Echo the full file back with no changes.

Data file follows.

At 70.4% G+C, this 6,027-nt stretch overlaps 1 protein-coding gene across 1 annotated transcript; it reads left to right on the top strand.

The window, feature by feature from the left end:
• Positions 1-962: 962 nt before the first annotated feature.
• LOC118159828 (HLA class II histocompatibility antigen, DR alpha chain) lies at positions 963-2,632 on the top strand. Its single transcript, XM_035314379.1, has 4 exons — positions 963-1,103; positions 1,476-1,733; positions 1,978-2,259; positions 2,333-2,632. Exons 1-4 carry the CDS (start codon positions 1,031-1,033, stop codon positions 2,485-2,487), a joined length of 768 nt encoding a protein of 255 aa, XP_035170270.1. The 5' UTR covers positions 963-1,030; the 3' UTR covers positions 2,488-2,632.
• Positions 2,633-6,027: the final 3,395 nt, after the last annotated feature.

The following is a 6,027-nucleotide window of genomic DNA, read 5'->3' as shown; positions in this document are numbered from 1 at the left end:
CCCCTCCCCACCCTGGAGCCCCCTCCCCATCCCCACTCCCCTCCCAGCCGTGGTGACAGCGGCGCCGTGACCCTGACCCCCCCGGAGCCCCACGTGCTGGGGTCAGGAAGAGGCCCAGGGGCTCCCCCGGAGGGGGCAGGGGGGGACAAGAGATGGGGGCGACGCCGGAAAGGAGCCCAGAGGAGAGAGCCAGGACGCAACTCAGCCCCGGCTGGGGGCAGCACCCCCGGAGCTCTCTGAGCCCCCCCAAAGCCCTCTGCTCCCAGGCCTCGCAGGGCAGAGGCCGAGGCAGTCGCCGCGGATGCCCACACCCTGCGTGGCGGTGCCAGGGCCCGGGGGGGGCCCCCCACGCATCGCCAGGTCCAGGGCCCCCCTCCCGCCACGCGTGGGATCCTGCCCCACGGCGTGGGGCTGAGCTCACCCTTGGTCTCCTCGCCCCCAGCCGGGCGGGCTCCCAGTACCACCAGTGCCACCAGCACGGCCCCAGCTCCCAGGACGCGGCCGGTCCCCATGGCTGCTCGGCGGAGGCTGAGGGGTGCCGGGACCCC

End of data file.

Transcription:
At 70.4% G+C, this 6,027-nt stretch overlaps 1 protein-coding gene across 1 annotated transcript; it reads left to right on the top strand.

The window, feature by feature from the left end:
• Positions 1-962: 962 nt before the first annotated feature.
• LOC118159828 (HLA class II histocompatibility antigen, DR alpha chain) lies at positions 963-2,632 on the top strand. Its single transcript, XM_035314379.1, has 4 exons — positions 963-1,103; positions 1,476-1,733; positions 1,978-2,259; positions 2,333-2,632. Exons 1-4 carry the CDS (start codon positions 1,031-1,033, stop codon positions 2,485-2,487), a joined length of 768 nt encoding a protein of 255 aa, XP_035170270.1. The 5' UTR covers positions 963-1,030; the 3' UTR covers positions 2,488-2,632.
• Positions 2,633-6,027: the final 3,395 nt, after the last annotated feature.

The following is a 6,027-nucleotide window of genomic DNA, read 5'->3' as shown; positions in this document are numbered from 1 at the left end:
CCCCTCCCCACCCTGGAGCCCCCTCCCCATCCCCACTCCCCTCCCAGCCGTGGTGACAGCGGCGCCGTGACCCTGACCCCCCCGGAGCCCCACGTGCTGGGGTCAGGAAGAGGCCCAGGGGCTCCCCCGGAGGGGGCAGGGGGGGACAAGAGATGGGGGCGACGCCGGAAAGGAGCCCAGAGGAGAGAGCCAGGACGCAACTCAGCCCCGGCTGGGGGCAGCACCCCCGGAGCTCTCTGAGCCCCCCCAAAGCCCTCTGCTCCCAGGCCTCGCAGGGCAGAGGCCGAGGCAGTCGCCGCGGATGCCCACACCCTGCGTGGCGGTGCCAGGGCCCGGGGGGGGCCCCCCACGCATCGCCAGGTCCAGGGCCCCCCTCCCGCCACGCGTGGGATCCTGCCCCACGGCGTGGGGCTGAGCTCACCCTTGGTCTCCTCGCCCCCAGCCGGGCGGGCTCCCAGTACCACCAGTGCCACCAGCACGGCCCCAGCTCCCAGGACGCGGCCGGTCCCCATGGCTGCTCGGCGGAGGCTGAGGGGTGCCGGGACCCC